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Worm reanimation checkpoint

David Secko

Genome Biology 2003, 4:spotlight-20031107-03  doi:10.1186/gb-spotlight-20031107-03

The electronic version of this article is the complete one and can be found online at:


Published:7 November 2003

© 2003 BioMed Central Ltd

Research news

Many organisms, including some mammals, fish, and invertebrates, enter suspended animation when their surrounding environment becomes unfavorable. In the nematode Caenorhabditis elegans, severe oxygen deprivation (anoxia) can induce suspended animation, a process that can be fully reversed, even after several days. The mechanisms controlling this process have been unclear, but it has been suggested that gene products may direct the suspension of biological processes, although these gene products have been difficult to identify. In the November 7 Science, Todd G. Nystul and colleagues at the Fred Hutchinson Cancer Research Center report a spindle checkpoint component that is required for suspended animation in C. elegans (Science 2003, 302:1038-1041).

Nystul et al. used RNA interference (RNAi) to test 2445 open reading frames (ORFs) for involvement in anoxia-induced suspended animation, and they identified an ORF that caused C. elegans embryos to lose viability upon exposure to anoxia. The gene was subsequently named san-1 - for suspended animation 1 - and was observed to be specifically required for anoxia-induced suspended animation, since its loss had no effect on viability under normal conditions (normoxia) or less severe oxygen depletion (hypoxia). The homology of the SAN-1 protein suggested it could be a spindle checkpoint component, and it was subsequently shown to be localized to the poleward faces of chromosomes during metaphase. SAN-1 was also shown to be necessary for nocodazole-induced spindle checkpoint activity, suggesting that spindle checkpoint components were necessary for suspended animation.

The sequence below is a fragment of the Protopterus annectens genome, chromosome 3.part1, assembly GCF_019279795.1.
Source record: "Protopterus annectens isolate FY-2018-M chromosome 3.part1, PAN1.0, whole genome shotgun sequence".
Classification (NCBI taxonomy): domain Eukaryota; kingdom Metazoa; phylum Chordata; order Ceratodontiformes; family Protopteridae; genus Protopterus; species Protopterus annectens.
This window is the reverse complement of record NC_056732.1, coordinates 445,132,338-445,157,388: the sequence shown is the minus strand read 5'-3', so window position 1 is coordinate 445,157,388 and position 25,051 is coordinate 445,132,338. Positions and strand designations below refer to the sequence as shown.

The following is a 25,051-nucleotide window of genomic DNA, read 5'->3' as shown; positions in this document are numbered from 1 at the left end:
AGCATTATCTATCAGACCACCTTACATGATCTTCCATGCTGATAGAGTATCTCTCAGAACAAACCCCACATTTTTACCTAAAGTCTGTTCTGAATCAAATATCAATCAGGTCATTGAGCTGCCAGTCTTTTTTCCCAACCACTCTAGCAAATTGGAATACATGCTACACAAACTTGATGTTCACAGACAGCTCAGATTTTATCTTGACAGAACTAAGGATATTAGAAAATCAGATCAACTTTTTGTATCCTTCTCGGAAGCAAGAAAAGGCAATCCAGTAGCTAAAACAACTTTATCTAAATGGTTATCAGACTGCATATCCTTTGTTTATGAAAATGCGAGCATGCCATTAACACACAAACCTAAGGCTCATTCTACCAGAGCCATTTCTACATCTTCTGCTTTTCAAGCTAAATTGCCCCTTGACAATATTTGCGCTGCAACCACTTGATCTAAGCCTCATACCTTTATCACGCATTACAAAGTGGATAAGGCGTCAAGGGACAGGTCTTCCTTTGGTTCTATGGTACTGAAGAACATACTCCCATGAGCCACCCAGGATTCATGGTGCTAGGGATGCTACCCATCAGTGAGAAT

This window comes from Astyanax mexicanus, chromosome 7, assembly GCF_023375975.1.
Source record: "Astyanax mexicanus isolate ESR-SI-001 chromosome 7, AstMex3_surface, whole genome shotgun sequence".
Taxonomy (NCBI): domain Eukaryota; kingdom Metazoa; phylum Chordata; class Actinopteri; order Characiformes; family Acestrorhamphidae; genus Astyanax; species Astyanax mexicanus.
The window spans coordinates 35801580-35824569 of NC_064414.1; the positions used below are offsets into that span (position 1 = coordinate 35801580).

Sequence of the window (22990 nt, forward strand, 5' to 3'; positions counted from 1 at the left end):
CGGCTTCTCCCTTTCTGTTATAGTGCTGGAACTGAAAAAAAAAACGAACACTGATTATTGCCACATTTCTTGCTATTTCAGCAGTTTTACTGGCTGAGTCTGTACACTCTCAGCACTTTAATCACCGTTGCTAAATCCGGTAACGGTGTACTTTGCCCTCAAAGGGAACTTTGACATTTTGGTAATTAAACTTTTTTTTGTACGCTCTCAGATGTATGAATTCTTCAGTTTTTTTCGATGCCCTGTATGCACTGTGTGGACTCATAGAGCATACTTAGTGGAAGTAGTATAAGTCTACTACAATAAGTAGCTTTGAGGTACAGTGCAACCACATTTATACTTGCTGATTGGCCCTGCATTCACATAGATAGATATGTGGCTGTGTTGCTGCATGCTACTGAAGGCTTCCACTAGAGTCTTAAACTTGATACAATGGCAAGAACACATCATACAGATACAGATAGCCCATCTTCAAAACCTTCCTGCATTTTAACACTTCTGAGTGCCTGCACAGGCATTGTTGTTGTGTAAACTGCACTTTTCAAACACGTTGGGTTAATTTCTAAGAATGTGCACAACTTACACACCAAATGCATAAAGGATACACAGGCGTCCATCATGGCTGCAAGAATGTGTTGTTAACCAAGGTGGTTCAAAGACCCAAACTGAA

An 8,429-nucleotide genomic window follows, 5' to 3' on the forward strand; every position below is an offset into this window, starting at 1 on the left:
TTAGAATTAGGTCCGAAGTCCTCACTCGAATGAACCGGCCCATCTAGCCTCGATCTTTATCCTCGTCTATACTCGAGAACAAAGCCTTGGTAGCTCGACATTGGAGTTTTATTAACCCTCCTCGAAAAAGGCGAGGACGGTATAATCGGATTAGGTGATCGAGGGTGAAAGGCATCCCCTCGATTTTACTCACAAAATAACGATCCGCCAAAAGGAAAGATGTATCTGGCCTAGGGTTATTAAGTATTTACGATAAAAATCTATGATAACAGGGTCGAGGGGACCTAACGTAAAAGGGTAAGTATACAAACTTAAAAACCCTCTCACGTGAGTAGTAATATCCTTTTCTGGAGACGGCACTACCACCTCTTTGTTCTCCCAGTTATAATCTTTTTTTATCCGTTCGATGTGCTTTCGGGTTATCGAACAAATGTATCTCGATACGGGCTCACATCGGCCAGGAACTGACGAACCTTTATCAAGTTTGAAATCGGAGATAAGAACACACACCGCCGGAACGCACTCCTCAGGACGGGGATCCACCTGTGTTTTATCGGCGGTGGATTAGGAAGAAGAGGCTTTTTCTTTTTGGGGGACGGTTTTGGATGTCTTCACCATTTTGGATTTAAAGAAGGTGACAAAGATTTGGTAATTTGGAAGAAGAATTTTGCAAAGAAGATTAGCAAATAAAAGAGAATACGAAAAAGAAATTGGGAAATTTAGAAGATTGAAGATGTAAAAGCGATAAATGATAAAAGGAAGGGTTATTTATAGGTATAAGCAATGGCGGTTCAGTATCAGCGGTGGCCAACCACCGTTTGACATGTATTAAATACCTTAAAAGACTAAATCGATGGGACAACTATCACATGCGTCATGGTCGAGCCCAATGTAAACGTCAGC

The authors then monitored wildtype embryos during anoxia and observed that metaphase increased from 18.2% in normoxia to 42.9% in anoxia. In san-1(RNAi) embryos metaphase decreased to 0.7%, and the embryos showed missegregation of chromosomes and aneuploidy, demonstrating that san-1 was required for an increase in metaphase, "providing a compelling explanation for the anoxia-specific lethality in san-1(RNAi)" embryos.

"We have demonstrated that san-1 is a component of the spindle checkpoint in C. elegans and that activation of the spindle checkpoint is essential for successful execution of the suspended animation program," conclude the authors.

References

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    PubMed Abstract | Publisher Full Text OpenURL

  2. Unifying theory of hypoxia tolerance: Molecular/metabolic defense and rescue mechanisms for surviving oxygen lack

    PubMed Abstract | Publisher Full Text OpenURL

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    PubMed Abstract | Publisher Full Text OpenURL